The European Commission’s proposal for a Directive on mandatory sustainability assessment of businesses

On February 23, 2024, the European Commission adopted the proposal for a Directive on mandatory sustainability assessment of businesses. The aim of this Directive is to promote sustainable and responsible business conduct, as well as to integrate human rights and environmental protection into corporate governance.

Who does this Directive apply to?

  1. To individuals, regarding:

Better protection of human rights and workers’ rights

Healthier environment for present and future generations

Increased trust in employers

Greater transparency in decision-making information

More transparent justice enforcement in case of victims.


2. To companies, regarding:

Harmonized legal framework in the EU providing legal certainty and equal conditions for all

Increased trust of customers and greater commitment of employees

Better understanding of human rights and negative impacts of companies on the environment

Improved risk management and adaptability

Increased attention to sustainability-oriented investors

Increased attention to innovation-oriented investors

Better access to finances.


3. To developing countries, regarding:

Better protection of human rights and the environment.

Increased stakeholder awareness of key sustainability issues.

Sustainable investments

Enhanced sustainability-related practices

Increased adoption of international standards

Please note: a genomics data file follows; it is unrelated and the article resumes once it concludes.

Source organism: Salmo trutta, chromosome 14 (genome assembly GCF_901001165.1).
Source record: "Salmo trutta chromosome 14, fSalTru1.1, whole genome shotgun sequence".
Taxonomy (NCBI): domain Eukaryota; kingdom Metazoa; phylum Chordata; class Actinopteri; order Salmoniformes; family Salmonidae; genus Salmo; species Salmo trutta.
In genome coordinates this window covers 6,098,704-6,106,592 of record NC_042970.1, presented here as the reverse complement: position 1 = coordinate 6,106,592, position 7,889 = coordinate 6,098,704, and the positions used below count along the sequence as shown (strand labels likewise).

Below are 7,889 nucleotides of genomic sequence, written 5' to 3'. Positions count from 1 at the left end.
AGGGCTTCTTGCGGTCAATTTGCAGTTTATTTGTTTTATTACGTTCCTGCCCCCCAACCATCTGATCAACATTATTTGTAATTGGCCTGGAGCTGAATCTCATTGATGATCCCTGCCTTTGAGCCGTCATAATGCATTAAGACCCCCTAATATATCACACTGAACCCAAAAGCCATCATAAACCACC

Improved living conditions for the population.

This Directive establishes the obligation to assess the operations of corporations, focusing on documenting the negative impacts on human rights and the environment in the core operations of the company, its subsidiaries, and value chains.

In addition, certain large companies must have a plan to ensure that their business strategy is in line with limiting global warming to 1.5°C, in accordance with the Paris Agreement.

The Directive also introduces obligations for integrating these rules into their own strategy and monitoring the implementation of the business assessment process. When conducting their activities, companies are checked to see if they take into account human rights, climate change, and environmental consequences of their decisions.


Which companies will the new EU regulations apply to?

Large companies with limited liability in the EU:

Group 1: +/- 9,400 companies with 500+ employees and net revenue of €150 million+ worldwide.

Group 2: +/- 3,400 companies in high-impact sectors with 250+ employees and net revenue of €40+ million worldwide, operating in defined high-impact sectors such as textiles, agriculture, mineral extraction.

For this group, the rules start to apply two years later than for Group 1.

Non-European companies: +/- 2,600 companies in Group 1 and +/- 1,400 in Group 2.

Third-country companies active in the EU with revenue thresholds aligned with Group 1 and 2, generated in the EU.

Micro-enterprises and small and medium-sized enterprises (SMEs) are not covered by the proposed rules. However, this proposal provides support measures for SMEs, so some may be indirectly affected.


What are the next steps?

The proposal will go to the approval of the European Parliament and the Council. After adoption, member states will have two years to transpose the Directive into national legislation.

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